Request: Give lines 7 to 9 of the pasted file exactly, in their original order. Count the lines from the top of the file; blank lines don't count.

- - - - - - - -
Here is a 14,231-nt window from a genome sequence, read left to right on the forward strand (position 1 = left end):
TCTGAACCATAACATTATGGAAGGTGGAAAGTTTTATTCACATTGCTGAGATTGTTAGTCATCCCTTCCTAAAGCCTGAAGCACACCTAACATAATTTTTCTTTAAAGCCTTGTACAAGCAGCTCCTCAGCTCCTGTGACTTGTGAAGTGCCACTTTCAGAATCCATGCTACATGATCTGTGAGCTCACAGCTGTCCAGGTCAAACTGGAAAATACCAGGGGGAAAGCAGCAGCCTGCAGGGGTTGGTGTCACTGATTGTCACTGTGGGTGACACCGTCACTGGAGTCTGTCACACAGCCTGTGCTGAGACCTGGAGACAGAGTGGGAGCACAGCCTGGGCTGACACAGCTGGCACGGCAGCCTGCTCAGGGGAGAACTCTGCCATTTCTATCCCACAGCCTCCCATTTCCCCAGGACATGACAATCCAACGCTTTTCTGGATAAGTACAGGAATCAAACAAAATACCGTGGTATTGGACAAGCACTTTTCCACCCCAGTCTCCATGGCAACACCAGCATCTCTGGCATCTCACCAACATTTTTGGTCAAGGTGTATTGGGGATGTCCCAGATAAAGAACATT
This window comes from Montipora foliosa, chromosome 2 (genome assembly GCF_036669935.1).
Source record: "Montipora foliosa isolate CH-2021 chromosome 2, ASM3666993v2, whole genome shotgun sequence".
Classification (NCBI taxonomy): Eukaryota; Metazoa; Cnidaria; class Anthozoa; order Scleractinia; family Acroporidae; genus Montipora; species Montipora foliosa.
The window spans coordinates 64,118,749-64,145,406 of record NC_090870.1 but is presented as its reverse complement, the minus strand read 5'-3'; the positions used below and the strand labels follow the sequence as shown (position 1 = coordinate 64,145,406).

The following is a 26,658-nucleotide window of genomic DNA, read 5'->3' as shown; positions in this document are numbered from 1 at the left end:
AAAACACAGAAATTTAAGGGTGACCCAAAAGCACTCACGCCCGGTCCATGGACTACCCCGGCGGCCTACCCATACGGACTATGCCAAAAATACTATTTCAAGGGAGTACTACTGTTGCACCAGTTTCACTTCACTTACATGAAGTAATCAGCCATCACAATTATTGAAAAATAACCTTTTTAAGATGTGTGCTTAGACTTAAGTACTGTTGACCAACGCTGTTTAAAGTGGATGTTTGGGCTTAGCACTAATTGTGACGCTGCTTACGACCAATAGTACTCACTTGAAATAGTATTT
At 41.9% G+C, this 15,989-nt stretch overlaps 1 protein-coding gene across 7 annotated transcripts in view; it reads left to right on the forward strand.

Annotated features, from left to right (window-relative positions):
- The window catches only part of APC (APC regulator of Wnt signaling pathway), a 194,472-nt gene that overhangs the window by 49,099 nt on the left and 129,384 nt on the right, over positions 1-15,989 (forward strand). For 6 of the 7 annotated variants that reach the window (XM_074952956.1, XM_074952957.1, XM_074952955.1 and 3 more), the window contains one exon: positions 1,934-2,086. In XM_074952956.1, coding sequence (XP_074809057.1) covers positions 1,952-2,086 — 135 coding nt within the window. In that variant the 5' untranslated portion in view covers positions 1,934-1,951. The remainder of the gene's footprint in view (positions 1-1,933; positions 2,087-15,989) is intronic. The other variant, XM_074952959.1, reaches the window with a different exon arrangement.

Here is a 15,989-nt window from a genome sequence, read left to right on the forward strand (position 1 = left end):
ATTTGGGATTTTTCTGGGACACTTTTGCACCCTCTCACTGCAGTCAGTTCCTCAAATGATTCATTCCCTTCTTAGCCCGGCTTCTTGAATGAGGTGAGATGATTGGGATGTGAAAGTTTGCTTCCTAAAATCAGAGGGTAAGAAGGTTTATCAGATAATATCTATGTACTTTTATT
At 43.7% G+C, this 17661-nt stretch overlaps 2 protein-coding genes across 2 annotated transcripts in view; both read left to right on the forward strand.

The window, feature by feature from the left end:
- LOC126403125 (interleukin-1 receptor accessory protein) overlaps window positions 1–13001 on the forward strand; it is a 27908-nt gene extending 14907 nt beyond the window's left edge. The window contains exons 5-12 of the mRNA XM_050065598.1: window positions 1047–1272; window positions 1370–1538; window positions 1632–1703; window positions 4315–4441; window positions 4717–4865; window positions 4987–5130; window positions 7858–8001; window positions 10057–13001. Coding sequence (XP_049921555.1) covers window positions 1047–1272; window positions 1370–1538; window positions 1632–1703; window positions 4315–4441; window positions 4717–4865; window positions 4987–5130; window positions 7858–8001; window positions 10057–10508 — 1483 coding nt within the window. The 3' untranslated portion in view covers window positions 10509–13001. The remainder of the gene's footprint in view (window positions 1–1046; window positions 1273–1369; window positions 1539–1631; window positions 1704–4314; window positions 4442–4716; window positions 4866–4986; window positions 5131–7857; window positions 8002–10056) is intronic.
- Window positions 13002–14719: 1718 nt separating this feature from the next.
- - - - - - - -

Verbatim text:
The following is a 26,658-nucleotide window of genomic DNA, read 5'->3' as shown; positions in this document are numbered from 1 at the left end:
AAAACACAGAAATTTAAGGGTGACCCAAAAGCACTCACGCCCGGTCCATGGACTACCCCGGCGGCCTACCCATACGGACTATGCCAAAAATACTATTTCAAGGGAGTACTACTGTTGCACCAGTTTCACTTCACTTACATGAAGTAATCAGCCATCACAATTATTGAAAAATAACCTTTTTAAGATGTGTGCTTAGACTTAAGTACTGTTGACCAACGCTGTTTAAAGTGGATGTTTGGGCTTAGCACTAATTGTGACGCTGCTTACGACCAATAGTACTCACTTGAAATAGTATTT
At 41.9% G+C, this 15,989-nt stretch overlaps 1 protein-coding gene across 7 annotated transcripts in view; it reads left to right on the forward strand.